Evgeny Buryakov sits in court in New York on Monday. Federal prosecutors in New York charged three men, Evgeny Buryakov, Igor Sporyshev and Victor Podobnyy, in connection with a spying scheme involving Russia’s foreign intelligence service. (Jane Rosenberg/Reuters)

Most of what the alleged Russian spies discussed fell somewhere between the banal and the comic, like something out of “Get Smart.” There were three of them, the feds say. One was the point man. He got the goods. Another was his handler, who relayed the information to “Moscow Center.” And the last member of the triumvirate was a guy responsible for “relaying assignments from Moscow Center,” court records show. Theirs could be an inglorious assignment.

The United States isn’t apparently a great place to spy, they said. Not like the Middle East or Asia. Not with the FBI lurking here, ready to pounce. And don’t even get them started on fake identities. Alleged Russian spy Victor Podobnyy, an attache at the Russian mission to the United Nations, was allegedly upset that he never got one.

“The fact that I’m sitting with a cookie right now at the . . . chief enemy spot. F—!” he lamented. “Not one point of what I thought then, not even close.” He said he never expected to become James Bond or anything. But cookies? “Of course, I wouldn’t fly helicopters, but pretend to be someone else at a minimum.” Alleged spying pal Igor Sporyshev agreed: “I also thought at least I would go abroad with a different passport.”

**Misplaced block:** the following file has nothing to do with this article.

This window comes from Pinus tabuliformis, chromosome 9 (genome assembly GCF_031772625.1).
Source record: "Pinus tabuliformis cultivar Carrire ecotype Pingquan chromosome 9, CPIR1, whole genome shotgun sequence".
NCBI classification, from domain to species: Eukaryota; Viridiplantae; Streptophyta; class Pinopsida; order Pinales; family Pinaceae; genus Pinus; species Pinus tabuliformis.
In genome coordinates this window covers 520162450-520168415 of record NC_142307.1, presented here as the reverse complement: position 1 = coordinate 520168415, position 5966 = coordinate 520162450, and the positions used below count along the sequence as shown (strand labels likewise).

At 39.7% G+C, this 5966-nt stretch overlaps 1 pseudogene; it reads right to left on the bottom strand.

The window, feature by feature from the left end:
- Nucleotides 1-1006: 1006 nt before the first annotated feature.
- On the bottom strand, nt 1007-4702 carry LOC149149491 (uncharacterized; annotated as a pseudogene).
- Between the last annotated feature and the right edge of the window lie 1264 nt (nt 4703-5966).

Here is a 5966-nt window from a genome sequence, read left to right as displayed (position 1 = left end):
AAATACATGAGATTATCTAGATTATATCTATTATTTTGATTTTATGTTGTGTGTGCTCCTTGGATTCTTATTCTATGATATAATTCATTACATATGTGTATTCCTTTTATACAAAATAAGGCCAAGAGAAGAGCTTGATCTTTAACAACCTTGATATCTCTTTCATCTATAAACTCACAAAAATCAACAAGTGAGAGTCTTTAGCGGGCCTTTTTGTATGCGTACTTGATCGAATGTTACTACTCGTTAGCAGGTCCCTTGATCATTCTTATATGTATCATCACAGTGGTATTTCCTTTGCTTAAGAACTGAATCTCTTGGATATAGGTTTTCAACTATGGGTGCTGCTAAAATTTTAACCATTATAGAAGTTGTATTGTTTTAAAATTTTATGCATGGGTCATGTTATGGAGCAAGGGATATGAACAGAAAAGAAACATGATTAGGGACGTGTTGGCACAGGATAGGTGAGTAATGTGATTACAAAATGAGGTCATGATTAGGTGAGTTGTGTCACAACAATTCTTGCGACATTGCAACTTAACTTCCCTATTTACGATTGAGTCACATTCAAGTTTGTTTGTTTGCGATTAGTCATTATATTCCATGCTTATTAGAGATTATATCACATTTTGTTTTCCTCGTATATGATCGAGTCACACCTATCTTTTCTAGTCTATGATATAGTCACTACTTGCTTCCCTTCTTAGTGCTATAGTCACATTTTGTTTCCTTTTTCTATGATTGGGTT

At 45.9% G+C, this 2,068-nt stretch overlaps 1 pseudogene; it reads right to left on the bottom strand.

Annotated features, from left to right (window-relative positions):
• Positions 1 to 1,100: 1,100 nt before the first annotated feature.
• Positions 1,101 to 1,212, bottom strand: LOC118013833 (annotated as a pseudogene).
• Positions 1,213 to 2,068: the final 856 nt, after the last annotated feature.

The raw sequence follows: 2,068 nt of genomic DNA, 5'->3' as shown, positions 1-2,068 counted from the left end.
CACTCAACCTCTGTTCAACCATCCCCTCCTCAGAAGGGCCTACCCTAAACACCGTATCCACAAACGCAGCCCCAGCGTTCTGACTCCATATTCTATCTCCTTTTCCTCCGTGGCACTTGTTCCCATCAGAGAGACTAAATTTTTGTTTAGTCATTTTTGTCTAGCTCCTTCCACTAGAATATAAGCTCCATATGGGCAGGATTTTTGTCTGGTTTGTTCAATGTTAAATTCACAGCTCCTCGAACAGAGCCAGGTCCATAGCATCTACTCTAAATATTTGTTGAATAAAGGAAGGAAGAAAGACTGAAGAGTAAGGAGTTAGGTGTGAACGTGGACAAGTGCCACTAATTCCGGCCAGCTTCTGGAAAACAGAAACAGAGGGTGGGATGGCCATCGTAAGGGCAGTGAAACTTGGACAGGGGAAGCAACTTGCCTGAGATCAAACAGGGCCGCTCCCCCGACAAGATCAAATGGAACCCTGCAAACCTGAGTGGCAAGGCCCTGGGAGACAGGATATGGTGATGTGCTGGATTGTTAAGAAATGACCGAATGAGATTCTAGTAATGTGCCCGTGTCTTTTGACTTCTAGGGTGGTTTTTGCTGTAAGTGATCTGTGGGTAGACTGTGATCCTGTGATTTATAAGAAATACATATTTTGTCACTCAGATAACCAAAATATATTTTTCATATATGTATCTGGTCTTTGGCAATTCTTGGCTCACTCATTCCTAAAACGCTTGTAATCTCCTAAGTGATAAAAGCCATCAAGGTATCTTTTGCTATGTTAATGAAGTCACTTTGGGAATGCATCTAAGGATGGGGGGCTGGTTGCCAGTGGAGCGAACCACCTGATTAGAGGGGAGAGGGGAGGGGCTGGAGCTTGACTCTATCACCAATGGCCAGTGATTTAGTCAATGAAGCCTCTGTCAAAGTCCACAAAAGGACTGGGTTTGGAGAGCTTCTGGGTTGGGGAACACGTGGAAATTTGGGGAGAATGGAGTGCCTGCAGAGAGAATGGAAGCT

On Monday, federal authorities unsealed an indictment charging the three men — Podobnyy, Sporyshev and Evgeny Buryakov — with conspiracy to act and acting as unregistered agents of a foreign government. Sporyshev and Podobnyy were protected under diplomatic immunity and have since returned to Russia, The Washington Post’s Adam Goldman reported. But Buryakov wasn’t so lucky and was in court on Monday.

Buryakov, who went by Zhenya and said he worked for a Russian-owned bank in Manhattan, also was involved in one of the few conversations that wasn’t totally clownish, but was, quite simply, terrifying to contemplate. He was interested, according to the indictment, in the “destabilization of the markets” and automated trading algorithms — “trading robots.”